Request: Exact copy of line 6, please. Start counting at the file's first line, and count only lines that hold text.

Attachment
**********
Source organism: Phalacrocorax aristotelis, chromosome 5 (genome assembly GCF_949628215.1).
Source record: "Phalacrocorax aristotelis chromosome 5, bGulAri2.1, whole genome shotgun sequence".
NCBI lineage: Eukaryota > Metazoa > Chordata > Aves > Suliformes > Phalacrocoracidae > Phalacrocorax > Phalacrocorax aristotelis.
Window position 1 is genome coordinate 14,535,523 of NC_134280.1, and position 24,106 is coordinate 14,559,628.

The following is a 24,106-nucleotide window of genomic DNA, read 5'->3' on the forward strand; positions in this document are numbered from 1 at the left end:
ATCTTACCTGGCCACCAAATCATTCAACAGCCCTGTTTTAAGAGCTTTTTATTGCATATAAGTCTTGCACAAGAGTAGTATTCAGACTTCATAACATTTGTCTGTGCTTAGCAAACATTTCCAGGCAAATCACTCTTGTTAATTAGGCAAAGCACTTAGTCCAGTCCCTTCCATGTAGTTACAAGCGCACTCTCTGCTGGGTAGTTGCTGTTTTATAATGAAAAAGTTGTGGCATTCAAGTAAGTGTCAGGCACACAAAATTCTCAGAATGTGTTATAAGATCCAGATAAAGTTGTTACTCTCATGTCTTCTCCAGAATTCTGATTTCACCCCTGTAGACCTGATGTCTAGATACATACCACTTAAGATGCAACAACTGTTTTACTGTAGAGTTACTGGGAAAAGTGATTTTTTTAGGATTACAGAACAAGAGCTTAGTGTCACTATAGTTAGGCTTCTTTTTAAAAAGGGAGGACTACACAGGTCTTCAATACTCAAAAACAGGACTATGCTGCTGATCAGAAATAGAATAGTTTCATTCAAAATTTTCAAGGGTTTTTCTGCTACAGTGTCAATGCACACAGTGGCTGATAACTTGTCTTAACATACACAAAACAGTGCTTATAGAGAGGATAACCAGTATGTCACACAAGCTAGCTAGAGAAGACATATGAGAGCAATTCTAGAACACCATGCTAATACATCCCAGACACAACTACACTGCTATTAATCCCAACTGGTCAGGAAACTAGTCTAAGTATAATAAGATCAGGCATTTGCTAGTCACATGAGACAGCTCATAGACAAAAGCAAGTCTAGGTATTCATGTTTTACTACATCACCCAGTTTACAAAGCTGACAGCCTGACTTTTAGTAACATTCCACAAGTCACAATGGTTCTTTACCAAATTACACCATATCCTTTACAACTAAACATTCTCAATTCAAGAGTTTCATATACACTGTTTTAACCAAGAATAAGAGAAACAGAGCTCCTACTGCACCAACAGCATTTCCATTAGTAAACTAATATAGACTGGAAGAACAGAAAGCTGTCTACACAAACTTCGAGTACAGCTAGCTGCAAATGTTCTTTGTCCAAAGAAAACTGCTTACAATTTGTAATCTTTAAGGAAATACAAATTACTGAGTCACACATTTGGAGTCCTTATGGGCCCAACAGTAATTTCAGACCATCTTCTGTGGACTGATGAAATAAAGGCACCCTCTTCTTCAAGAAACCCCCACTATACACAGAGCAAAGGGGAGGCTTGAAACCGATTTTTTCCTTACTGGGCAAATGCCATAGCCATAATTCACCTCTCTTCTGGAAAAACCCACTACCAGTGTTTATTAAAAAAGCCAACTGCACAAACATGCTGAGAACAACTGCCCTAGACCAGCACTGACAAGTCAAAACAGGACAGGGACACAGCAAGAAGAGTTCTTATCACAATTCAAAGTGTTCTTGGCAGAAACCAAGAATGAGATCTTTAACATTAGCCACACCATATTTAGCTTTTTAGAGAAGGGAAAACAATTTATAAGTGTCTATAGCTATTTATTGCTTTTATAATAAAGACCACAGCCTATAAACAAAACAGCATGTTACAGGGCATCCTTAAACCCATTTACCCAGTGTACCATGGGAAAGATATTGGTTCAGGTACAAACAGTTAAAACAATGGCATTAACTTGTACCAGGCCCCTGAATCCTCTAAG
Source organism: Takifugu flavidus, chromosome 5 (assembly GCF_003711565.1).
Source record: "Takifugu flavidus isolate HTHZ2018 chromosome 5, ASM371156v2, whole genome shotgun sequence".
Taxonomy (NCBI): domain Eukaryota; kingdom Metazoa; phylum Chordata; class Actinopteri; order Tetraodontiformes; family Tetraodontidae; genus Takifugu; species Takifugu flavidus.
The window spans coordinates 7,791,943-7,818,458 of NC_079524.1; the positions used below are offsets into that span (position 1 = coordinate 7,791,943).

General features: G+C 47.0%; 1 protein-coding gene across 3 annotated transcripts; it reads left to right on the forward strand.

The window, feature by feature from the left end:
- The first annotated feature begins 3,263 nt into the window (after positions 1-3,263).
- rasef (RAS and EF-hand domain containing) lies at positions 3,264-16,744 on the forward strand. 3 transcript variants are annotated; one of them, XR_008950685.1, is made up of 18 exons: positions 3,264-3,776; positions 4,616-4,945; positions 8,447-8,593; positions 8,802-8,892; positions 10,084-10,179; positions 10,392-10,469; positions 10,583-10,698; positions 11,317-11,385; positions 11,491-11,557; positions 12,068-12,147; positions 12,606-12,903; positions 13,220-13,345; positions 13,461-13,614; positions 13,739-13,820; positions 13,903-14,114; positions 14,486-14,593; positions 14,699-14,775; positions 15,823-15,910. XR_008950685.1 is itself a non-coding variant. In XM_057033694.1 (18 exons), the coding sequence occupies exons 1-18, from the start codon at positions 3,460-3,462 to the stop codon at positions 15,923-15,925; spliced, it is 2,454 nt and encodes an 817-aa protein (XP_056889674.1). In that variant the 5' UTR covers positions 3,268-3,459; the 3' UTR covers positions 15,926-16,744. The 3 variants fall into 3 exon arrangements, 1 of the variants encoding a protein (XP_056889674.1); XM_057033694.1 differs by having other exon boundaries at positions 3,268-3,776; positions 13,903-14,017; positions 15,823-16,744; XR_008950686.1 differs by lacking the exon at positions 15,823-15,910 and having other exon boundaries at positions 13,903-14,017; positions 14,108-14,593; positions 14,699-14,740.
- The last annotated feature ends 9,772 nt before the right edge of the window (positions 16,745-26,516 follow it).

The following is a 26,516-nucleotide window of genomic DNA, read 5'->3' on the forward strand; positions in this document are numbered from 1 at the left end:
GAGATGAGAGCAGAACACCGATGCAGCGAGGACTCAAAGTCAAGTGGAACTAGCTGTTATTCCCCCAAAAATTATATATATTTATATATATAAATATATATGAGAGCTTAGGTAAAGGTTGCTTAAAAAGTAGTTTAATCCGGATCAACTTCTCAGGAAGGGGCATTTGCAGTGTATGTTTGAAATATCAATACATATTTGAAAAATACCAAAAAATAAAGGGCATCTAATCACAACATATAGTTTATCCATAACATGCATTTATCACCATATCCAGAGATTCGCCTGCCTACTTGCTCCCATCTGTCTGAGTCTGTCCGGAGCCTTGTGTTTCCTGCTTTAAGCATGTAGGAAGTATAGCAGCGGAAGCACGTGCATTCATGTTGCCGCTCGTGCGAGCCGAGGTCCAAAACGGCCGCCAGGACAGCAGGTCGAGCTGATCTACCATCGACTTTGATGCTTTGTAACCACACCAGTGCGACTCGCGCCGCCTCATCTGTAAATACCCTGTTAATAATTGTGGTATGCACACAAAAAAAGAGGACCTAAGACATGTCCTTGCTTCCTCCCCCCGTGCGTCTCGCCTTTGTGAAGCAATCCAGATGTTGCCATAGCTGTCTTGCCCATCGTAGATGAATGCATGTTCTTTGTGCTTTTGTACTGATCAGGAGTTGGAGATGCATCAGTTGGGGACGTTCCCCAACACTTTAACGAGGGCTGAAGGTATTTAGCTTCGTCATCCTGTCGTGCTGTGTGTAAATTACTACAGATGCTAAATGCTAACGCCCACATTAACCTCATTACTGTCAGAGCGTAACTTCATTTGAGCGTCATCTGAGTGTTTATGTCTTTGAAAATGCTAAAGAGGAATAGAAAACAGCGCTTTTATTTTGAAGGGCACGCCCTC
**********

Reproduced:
ATCTTACCTGGCCACCAAATCATTCAACAGCCCTGTTTTAAGAGCTTTTTATTGCATATAAGTCTTGCACAAGAGTAGTATTCAGACTTCATAACATTTGTCTGTGCTTAGCAAACATTTCCAGGCAAATCACTCTTGTTAATTAGGCAAAGCACTTAGTCCAGTCCCTTCCATGTAGTTACAAGCGCACTCTCTGCTGGGTAGTTGCTGTTTTATAATGAAAAAGTTGTGGCATTCAAGTAAGTGTCAGGCACACAAAATTCTCAGAATGTGTTATAAGATCCAGATAAAGTTGTTACTCTCATGTCTTCTCCAGAATTCTGATTTCACCCCTGTAGACCTGATGTCTAGATACATACCACTTAAGATGCAACAACTGTTTTACTGTAGAGTTACTGGGAAAAGTGATTTTTTTAGGATTACAGAACAAGAGCTTAGTGTCACTATAGTTAGGCTTCTTTTTAAAAAGGGAGGACTACACAGGTCTTCAATACTCAAAAACAGGACTATGCTGCTGATCAGAAATAGAATAGTTTCATTCAAAATTTTCAAGGGTTTTTCTGCTACAGTGTCAATGCACACAGTGGCTGATAACTTGTCTTAACATACACAAAACAGTGCTTATAGAGAGGATAACCAGTATGTCACACAAGCTAGCTAGAGAAGACATATGAGAGCAATTCTAGAACACCATGCTAATACATCCCAGACACAACTACACTGCTATTAATCCCAACTGGTCAGGAAACTAGTCTAAGTATAATAAGATCAGGCATTTGCTAGTCACATGAGACAGCTCATAGACAAAAGCAAGTCTAGGTATTCATGTTTTACTACATCACCCAGTTTACAAAGCTGACAGCCTGACTTTTAGTAACATTCCACAAGTCACAATGGTTCTTTACCAAATTACACCATATCCTTTACAACTAAACATTCTCAATTCAAGAGTTTCATATACACTGTTTTAACCAAGAATAAGAGAAACAGAGCTCCTACTGCACCAACAGCATTTCCATTAGTAAACTAATATAGACTGGAAGAACAGAAAGCTGTCTACACAAACTTCGAGTACAGCTAGCTGCAAATGTTCTTTGTCCAAAGAAAACTGCTTACAATTTGTAATCTTTAAGGAAATACAAATTACTGAGTCACACATTTGGAGTCCTTATGGGCCCAACAGTAATTTCAGACCATCTTCTGTGGACTGATGAAATAAAGGCACCCTCTTCTTCAAGAAACCCCCACTATACACAGAGCAAAGGGGAGGCTTGAAACCGATTTTTTCCTTACTGGGCAAATGCCATAGCCATAATTCACCTCTCTTCTGGAAAAACCCACTACCAGTGTTTATTAAAAAAGCCAACTGCACAAACATGCTGAGAACAACTGCCCTAGACCAGCACTGACAAGTCAAAACAGGACAGGGACACAGCAAGAAGAGTTCTTATCACAATTCAAAGTGTTCTTGGCAGAAACCAAGAATGAGATCTTTAACATTAGCCACACCATATTTAGCTTTTTAGAGAAGGGAAAACAATTTATAAGTGTCTATAGCTATTTATTGCTTTTATAATAAAGACCACAGCCTATAAACAAAACAGCATGTTACAGGGCATCCTTAAACCCATTTACCCAGTGTACCATGGGAAAGATATTGGTTCAGGTACAAACAGTTAAAACAATGGCATTAACTTGTACCAGGCCCCTGAATCCTCTAAG